Civil Rights

Lansner & Kubitschek has an extensive practice representing clients seeking damages in actions under 42 U.S.C. subsection 1983 for violations of their civil rights. We concentrate on cases arising out of the child welfare system. We represent families that have been separated as a result of unconstitutional actions by the New York City Administration for Children's Services (ACS) and its foster care agencies, seeking both damages and systematic changes. We also represent children who have been injured in foster care as a result of the failures of ACS and foster care agencies to provide a safe environment to the children.

Lansner & Kubitschek Publications
Nicholson v. Williams: The Case, 82 Denv. U.L. Rev. 655
Jill M. Zuccardy
Related Cases
Camreta v. Greene
131 S.Ct. 2020 (Supreme Court of the United States, 2011)

Carolyn Kubitschek's argument in the United States Supreme Court on March 1, 2011, has resulted in a strictly procedural decision that the case was moot, directing the Ninth Circuit to vacate part of its ruling.  It does not overturn the decision or the reasoning.  On remand, the Ninth Circuit vacated part of its ruling, but left intact the remainder.

Nicholson v. Scoppetta
344 F.3d 154 (2d Cir., 2003)

In a class-action lawsuit, credited with affecting policy nationwide, the federal court declared the City of New York's policy of removing children from battered mothers to be unconstitutional, and enjoined its illegal practices.

Miller v. Gammie
335 F.3d 889 (9th Cir., 2003)

The Ninth Circuit en banc ruled that foster children who are placed in dangerous foster care placements can sue the agencies and staff who failed to protect them from harm. The Court overruled its 14-year-old precedent that had given absolute immunity from liability to foster care organizations and staff.

Willis v. Croft
(E.D.N.Y., 2000)

The settlement for $2.75 million for abuse in foster care was approved by Judge John Gleeson on April 25, 2000.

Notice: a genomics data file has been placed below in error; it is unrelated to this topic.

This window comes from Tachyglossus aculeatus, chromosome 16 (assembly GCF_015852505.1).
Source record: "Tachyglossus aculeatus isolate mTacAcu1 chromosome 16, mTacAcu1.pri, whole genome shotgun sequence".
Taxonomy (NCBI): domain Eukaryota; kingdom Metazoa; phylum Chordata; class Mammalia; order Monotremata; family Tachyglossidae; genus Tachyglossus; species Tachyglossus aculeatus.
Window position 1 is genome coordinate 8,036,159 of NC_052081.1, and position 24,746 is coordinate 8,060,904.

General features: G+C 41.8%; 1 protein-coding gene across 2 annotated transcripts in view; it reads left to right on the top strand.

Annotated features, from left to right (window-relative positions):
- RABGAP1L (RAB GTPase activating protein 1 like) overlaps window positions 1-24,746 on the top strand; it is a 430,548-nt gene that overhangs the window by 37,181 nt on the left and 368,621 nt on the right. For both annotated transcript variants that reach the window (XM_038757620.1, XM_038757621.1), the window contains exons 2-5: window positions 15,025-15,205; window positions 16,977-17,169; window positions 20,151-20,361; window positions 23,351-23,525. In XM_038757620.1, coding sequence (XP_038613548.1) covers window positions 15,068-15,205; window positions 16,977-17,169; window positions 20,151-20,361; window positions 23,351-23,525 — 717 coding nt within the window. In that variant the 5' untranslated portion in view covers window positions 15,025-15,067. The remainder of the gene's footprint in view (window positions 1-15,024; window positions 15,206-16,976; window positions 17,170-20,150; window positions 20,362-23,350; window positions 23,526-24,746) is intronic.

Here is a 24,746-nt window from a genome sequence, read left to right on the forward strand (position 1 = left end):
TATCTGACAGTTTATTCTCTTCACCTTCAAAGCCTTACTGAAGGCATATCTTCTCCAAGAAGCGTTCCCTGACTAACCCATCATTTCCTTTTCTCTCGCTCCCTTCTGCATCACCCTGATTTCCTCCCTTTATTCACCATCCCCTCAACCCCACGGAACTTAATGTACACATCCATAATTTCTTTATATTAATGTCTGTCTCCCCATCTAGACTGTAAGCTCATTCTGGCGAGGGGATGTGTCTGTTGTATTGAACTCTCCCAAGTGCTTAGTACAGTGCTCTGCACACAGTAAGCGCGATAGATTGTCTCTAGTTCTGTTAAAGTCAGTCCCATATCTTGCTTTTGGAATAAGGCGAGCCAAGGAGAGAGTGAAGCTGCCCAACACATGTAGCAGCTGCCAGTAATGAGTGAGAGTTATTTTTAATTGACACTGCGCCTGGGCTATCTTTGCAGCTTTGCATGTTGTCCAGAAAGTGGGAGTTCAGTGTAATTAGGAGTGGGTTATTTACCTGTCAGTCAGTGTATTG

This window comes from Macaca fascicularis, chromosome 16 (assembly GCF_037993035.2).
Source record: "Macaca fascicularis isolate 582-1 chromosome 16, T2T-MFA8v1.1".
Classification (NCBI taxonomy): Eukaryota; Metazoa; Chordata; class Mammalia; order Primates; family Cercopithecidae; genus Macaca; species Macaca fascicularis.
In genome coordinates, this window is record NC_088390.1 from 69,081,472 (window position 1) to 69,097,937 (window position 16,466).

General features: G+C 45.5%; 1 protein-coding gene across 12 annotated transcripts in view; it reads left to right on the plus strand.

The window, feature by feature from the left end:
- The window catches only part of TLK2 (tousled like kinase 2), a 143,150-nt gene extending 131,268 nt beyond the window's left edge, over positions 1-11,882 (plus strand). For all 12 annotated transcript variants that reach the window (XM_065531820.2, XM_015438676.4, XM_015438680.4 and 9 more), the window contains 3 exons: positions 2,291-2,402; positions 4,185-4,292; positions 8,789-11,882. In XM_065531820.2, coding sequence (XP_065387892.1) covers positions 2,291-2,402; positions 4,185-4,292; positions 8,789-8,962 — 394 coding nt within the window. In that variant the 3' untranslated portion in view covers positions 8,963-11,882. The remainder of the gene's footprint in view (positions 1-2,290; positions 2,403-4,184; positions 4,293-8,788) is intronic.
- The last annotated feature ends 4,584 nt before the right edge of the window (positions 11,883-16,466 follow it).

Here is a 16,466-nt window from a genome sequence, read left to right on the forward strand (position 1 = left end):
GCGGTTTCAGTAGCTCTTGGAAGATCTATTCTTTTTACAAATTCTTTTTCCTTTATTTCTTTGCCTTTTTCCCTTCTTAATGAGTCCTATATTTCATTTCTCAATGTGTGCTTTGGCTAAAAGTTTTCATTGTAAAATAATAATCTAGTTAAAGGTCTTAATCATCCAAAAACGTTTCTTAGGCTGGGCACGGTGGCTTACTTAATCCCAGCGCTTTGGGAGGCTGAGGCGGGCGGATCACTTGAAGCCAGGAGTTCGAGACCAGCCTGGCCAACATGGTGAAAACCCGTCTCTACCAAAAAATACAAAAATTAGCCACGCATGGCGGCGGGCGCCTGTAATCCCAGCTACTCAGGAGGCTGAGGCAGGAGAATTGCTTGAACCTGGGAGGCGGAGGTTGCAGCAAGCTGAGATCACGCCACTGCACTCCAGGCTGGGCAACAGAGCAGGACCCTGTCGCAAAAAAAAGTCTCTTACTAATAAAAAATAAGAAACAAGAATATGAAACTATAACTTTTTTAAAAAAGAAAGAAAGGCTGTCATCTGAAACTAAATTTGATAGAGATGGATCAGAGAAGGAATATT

Tenenbaum v. Williams
193 F.3d 581 (2d Cir., 1999)

The court expanded the Fourth Amendment rights of children, holding that social workers could not have doctors conduct medical examinations on children without the consent of the parents or a court order, In addition, the court held that, if there is enough time for a caseworker to obtain a court order, the caseworker could not remove the children from their parents without one. Children and parents may recover damages for violations.

Valmonte v. Bane
18 F.3d 992 (2d Cir., 1994)

In a major expansion of the right to reputation, the court held that the operation of the New York State Office of Children and Family Services' State Central Register was unconstitutional. The Register is a list of all parents suspected of abusing or neglecting their children, and any person whose name is on the list is effectively banned from working with children. The court found the system to be unacceptable due to the low level of evidence required to place a name on the register and the lack of a hearing. The decision has been followed in other states.

Thomas v. City of New York
814 F.Supp. 1139 (S.D.N.Y., 1992)

A mother and her children sued the City of New York, and Foster care agencies for children who were physically and emotionally harmed while in foster care. This court determined that the domestic relations exception in federal court did not apply in cases where children were abused while in the custody of the City of New York.

Doe v. DSS
649 F.2d 134 (2d Cir., 1981)

In a landmark decision, the court established the Constitutional right of children in foster care to be free from harm and for children abused in foster case to sue both the City of New York and the foster care agency under 42 U.S.C. § 1983. A great expansion for children's rights, this decision has served as a precedent for all other circuits that have had similar cases.